Why You Shouldn’t Count Out Tumblr Ads

“When Yahoo forked out $1 billion for Tumblr in the middle of 2013, many wondered whether the tech giant had got the wooden spoon in the race to acquire the rising social networks,” writes Felim McGrath in a recent post at GlobalWebIndex. “The year before, Facebook picked up Instagram, while Twitter got hold of Vine …   Read More

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Why You Shouldn’t Count Out Tumblr Ads“When Yahoo forked out $1 billion for Tumblr in the middle of 2013, many wondered whether the tech giant had got the wooden spoon in the race to acquire the rising social networks,” writes Felim McGrath in a recent post at GlobalWebIndex. “The year before, Facebook picked up Instagram, while Twitter got hold of Vine – two platforms that have enjoyed rapid growth and created considerable buzz. Meanwhile, GlobalWebIndex’s research shows that Tumblr is used by less than a tenth of internet users.”

But not to worry, posits McGrath. Yahoo knows what it is doing.

“Yahoo has a pretty good recent track record in terms of investments; its stake in Alibaba brought it a huge cash return when the e-commerce giant was floated earlier in 2014, and rumour has it that it’s close to securing a deal with the famously hard-to-woo Snapchat – an app which remains incredibly popular among the much-coveted teen demographic,” explains McGrath. “So, with Yahoo now stating that Tumblr will top $100 million in revenue in 2015, the question beckons: is there real money in the blogging platform?”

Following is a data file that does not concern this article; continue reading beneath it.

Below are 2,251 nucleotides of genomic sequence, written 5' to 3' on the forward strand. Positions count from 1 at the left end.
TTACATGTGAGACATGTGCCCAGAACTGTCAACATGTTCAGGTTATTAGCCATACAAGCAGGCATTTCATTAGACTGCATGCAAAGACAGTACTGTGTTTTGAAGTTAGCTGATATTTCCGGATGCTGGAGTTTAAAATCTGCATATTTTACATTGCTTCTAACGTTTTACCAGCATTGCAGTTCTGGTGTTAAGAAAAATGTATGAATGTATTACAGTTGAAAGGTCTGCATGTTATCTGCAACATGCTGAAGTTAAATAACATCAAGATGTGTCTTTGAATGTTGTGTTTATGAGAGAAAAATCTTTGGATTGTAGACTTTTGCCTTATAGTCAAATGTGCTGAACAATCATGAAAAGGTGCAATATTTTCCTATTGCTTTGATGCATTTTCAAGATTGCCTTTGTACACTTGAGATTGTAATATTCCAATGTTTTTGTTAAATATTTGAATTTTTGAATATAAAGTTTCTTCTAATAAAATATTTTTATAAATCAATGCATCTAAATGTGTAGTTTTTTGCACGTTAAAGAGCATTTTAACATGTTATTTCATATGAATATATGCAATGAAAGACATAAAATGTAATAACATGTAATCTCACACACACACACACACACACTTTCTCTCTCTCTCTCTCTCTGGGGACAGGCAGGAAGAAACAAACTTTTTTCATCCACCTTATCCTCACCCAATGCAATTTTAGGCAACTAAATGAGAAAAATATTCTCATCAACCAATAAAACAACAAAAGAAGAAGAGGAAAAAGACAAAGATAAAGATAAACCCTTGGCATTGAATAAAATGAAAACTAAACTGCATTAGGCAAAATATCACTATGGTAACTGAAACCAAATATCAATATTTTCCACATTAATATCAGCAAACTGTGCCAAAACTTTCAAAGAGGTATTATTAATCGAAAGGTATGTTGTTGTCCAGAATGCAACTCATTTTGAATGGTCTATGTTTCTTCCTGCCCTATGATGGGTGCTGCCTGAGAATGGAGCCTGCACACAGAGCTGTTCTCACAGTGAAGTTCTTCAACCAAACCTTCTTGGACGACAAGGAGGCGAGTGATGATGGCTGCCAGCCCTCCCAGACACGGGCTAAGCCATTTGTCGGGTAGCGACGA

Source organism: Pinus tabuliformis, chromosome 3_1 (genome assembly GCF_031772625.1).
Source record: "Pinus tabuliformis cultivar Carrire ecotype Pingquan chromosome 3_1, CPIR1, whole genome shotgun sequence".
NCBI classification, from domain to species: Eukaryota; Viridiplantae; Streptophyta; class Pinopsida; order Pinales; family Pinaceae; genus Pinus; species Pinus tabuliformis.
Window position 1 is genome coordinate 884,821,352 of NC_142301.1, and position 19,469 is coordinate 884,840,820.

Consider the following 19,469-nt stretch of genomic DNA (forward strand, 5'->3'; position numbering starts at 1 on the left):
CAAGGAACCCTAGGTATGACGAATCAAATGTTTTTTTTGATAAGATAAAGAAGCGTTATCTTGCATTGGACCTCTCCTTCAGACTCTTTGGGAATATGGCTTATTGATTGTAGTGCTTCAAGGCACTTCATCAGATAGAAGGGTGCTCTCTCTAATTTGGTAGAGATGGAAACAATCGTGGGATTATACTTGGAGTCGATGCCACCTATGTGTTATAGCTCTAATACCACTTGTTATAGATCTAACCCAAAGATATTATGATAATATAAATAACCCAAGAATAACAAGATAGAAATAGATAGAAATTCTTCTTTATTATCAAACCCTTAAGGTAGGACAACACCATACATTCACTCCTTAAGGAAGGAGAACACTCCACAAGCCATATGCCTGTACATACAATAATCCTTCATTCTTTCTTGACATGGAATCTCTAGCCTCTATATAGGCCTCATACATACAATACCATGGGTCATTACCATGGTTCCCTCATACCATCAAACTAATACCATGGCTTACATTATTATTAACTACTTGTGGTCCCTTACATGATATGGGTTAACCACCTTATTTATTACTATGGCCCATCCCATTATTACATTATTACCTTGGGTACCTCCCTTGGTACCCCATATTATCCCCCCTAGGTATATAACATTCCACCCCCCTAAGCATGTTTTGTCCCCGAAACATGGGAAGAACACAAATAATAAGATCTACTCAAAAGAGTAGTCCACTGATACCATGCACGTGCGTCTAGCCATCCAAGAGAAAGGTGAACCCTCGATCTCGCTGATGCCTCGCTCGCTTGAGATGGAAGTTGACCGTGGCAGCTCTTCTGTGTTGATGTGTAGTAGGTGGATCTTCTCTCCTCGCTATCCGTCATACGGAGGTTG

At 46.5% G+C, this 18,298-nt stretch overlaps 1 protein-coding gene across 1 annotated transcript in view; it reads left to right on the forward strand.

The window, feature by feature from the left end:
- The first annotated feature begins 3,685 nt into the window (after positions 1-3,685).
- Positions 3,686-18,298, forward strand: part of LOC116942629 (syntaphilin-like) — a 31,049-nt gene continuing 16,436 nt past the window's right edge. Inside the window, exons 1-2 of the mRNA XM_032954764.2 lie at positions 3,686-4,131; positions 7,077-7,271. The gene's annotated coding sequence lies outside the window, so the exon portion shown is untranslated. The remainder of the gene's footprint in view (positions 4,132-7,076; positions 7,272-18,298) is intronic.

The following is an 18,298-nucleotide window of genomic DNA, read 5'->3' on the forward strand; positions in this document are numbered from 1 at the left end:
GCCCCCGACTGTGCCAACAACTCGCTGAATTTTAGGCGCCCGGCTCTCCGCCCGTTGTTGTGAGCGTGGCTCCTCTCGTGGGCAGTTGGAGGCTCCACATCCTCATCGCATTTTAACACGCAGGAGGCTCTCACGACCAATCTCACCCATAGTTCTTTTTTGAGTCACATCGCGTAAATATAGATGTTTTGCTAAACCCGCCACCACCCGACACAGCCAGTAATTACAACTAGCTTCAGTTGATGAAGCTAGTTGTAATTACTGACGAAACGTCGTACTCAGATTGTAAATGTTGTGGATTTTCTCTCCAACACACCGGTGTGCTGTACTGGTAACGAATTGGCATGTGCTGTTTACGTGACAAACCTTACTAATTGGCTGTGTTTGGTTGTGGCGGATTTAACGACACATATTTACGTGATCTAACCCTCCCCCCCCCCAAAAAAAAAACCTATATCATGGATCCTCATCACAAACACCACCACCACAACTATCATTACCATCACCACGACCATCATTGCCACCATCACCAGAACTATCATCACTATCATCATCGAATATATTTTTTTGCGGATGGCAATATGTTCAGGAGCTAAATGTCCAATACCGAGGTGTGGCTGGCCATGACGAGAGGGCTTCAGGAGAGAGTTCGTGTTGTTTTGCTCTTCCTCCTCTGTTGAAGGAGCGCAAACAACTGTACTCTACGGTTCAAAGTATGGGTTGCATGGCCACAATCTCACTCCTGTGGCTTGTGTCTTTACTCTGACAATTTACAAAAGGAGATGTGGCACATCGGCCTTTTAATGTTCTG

And things are happening at the site — for instance, the recent launch of “Tumblr Sponsored Apps.” In a move to monetize, the gaming-directed ads – leading users to Google Play and the App Store – are sponsored posts now available only to Tumblr’s mobile users.

“Nevertheless, the platform’s re-blogging system will allow the ads to spread to other devices and, considering Tumblr claims that 94 percent of posts on its platform are re-blogs, this creates a real atmosphere for viral ads,” argues McGrath.

The bottom line? McGrath drops that on consumers.

“Obviously, it’s all about the users – and here Tumblr has some distinct advantages,” he argues. “Firstly, Tumblr may be small but it’s growing – and very quickly. The number of active users on the platform increased by 120 percent over 2014, allowing it to overtake Facebook-owned Instagram as the fastest growing social network of the year. (Incidentally, Snapchat is currently the fastest rising messaging app: spot the Yahoo-based pattern here?).”

McGrath thinks Tumblr’s demographics are “the stuff of marketers’ dreams.”

“Of the 35+ social platforms tracked by GlobalWebIndex, Tumblr has the youngest audience of all; more than 70 percent of its users are 16-34, with 4 in 10 being under 24,” McGrath explains. “Compare this to a network like Facebook – where a quarter of active users are over 45 – and the differences are clear to see.”

In a word, it’s too soon to discount the potential future impact of Tumblr.

“Tumblr has the right user base, the right rate of growth and the right forms of user engagement to make its sponsored apps work,” concludes McGrath. “It’s changing from the little platform that could to the not-so-little platform than can – something which makes Yahoo’s $1 billion look like a pretty sound investment.”

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